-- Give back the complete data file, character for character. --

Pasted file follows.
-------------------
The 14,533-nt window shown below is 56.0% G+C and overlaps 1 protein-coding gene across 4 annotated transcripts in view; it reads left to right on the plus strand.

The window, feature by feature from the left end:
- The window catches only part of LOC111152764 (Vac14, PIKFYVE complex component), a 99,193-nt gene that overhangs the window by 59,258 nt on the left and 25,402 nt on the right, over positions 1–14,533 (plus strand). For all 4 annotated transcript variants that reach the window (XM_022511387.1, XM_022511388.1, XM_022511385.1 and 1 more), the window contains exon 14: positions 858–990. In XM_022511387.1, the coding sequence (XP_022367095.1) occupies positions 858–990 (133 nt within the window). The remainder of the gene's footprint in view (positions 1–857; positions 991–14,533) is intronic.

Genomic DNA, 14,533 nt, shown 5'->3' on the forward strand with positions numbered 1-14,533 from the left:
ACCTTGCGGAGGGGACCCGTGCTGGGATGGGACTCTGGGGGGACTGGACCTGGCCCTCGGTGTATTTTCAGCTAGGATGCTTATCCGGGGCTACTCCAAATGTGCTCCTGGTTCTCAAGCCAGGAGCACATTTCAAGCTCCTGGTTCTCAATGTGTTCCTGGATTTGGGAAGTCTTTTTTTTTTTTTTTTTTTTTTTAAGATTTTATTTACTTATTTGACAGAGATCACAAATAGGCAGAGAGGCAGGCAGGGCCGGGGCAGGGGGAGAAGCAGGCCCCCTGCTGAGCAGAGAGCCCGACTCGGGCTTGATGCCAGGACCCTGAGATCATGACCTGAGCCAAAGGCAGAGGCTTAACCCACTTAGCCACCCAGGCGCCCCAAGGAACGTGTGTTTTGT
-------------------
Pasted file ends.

The 14,533-nt window shown below is 56.0% G+C and overlaps 1 protein-coding gene across 4 annotated transcripts in view; it reads left to right on the plus strand.

The window, feature by feature from the left end:
- The window catches only part of LOC111152764 (Vac14, PIKFYVE complex component), a 99,193-nt gene that overhangs the window by 59,258 nt on the left and 25,402 nt on the right, over positions 1–14,533 (plus strand). For all 4 annotated transcript variants that reach the window (XM_022511387.1, XM_022511388.1, XM_022511385.1 and 1 more), the window contains exon 14: positions 858–990. In XM_022511387.1, the coding sequence (XP_022367095.1) occupies positions 858–990 (133 nt within the window). The remainder of the gene's footprint in view (positions 1–857; positions 991–14,533) is intronic.

Genomic DNA, 14,533 nt, shown 5'->3' on the forward strand with positions numbered 1-14,533 from the left:
ACCTTGCGGAGGGGACCCGTGCTGGGATGGGACTCTGGGGGGACTGGACCTGGCCCTCGGTGTATTTTCAGCTAGGATGCTTATCCGGGGCTACTCCAAATGTGCTCCTGGTTCTCAAGCCAGGAGCACATTTCAAGCTCCTGGTTCTCAATGTGTTCCTGGATTTGGGAAGTCTTTTTTTTTTTTTTTTTTTTTTTAAGATTTTATTTACTTATTTGACAGAGATCACAAATAGGCAGAGAGGCAGGCAGGGCCGGGGCAGGGGGAGAAGCAGGCCCCCTGCTGAGCAGAGAGCCCGACTCGGGCTTGATGCCAGGACCCTGAGATCATGACCTGAGCCAAAGGCAGAGGCTTAACCCACTTAGCCACCCAGGCGCCCCAAGGAACGTGTGTTTTGT